offences. ‘‘People don’t like to be out of communication and as a result they are reluctant to pull over and take calls,’’ says Sergeant Allen Inderwisch of Cardinia police.

‘‘They see every call or text as the most important one they will receive.’’

Sergeant Inderwisch says he regularly sees drivers pulling out of car parks and driveways talking on the phone. ‘‘We can’t understand why people don’t just take that extra few minutes and take the call while stationary.’’

Inspector Griffin says Chief Commissioner Ken Lay has urged all sections of the force to increase the focus on road safety enforcement.

“More than ever before we are seeing police from other areas focus on road policing.

‘‘There is an expectation for other police [outside highway patrol] to deal with road policing matters.’’

This meant phone users were more likely to be detected: ‘‘We have hopefully moved from the possibility to the probability of being caught.”

While it is illegal in all Australian states and territories to use a hand-held phone while driving, many people don’t realise that in Victoria that extends to using the phone while the vehicle is stationary but not parked, such as at traffic lights, says Inspector Griffin.

But he is also cynical about the selfishness and thoughtlessness of many drivers, saying that increasing the $282 fine would not necessarily change driver behaviour.

“There is no evidence to suggest that if the penalty was $1000 people would do anything different.”

While it is difficult to quantify the contribution of mobile phone use to the road toll, Inspector Griffin suggests that anecdotal evidence shows that distracted drivers might be as responsible for as much as 25 per cent of deaths on the road.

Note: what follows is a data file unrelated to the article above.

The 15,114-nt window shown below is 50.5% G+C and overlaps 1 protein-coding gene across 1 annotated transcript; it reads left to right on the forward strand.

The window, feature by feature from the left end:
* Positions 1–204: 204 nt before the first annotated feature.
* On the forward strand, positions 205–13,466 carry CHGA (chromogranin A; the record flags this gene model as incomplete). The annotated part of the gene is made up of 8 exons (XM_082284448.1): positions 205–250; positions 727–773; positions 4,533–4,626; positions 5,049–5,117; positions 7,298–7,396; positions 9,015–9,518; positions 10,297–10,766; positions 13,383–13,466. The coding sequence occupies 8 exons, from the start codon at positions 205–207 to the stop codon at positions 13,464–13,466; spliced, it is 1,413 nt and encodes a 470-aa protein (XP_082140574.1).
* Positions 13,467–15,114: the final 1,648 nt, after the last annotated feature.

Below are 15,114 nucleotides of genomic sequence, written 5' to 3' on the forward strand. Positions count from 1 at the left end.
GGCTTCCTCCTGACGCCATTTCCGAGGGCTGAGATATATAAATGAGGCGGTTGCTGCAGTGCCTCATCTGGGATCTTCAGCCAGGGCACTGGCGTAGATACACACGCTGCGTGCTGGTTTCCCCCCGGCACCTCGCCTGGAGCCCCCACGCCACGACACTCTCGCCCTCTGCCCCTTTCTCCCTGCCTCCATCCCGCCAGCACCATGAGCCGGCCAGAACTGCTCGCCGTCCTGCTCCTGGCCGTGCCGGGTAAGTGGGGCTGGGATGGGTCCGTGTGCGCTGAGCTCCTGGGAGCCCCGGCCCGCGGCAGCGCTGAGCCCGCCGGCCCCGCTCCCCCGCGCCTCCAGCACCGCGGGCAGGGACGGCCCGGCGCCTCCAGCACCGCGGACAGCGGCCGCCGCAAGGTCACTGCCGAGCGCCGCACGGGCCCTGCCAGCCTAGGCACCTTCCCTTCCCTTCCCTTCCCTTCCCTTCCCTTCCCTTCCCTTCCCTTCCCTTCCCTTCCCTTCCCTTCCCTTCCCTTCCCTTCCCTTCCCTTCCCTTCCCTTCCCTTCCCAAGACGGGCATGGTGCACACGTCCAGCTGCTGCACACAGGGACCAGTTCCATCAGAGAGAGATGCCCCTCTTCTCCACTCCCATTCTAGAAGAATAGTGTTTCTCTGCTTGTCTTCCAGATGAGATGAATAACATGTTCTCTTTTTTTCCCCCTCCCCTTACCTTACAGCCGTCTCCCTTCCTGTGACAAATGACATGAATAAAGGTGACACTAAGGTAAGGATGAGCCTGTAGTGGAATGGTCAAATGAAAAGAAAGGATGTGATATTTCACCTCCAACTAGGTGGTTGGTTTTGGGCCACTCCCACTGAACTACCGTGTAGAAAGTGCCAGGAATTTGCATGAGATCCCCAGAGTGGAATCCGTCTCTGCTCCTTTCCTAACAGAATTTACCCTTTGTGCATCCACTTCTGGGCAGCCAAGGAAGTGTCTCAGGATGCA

Road Trauma Support Services Victoria, a Blackburn-based not for profit organisation, provides support and counselling for bereaved family members, witnesses, drivers and emergency service personnel who attend crashes, and also runs seminars and education for those convicted of traffic offences.

General manager Cameron Sinclair has no doubt that there are people on both sides of that client-base because of mobile phones. ‘‘We don’t take a policing role but are concerned at any type of behaviour, whether it’s speed, alcohol or

distraction through technology that puts passengers, drivers or anyone else at risk,’’ he says.

‘‘I have a five-year-old son and I’d hate to think that he is being put in danger — not to mention myself — by these people.’’

You’re nicked: Sergeant Allen Inderswisch of the Cardinia highway patrol is on the lookout for phone-distracted drivers. Picture: Gary Sissons

What do you think? Post a comment below.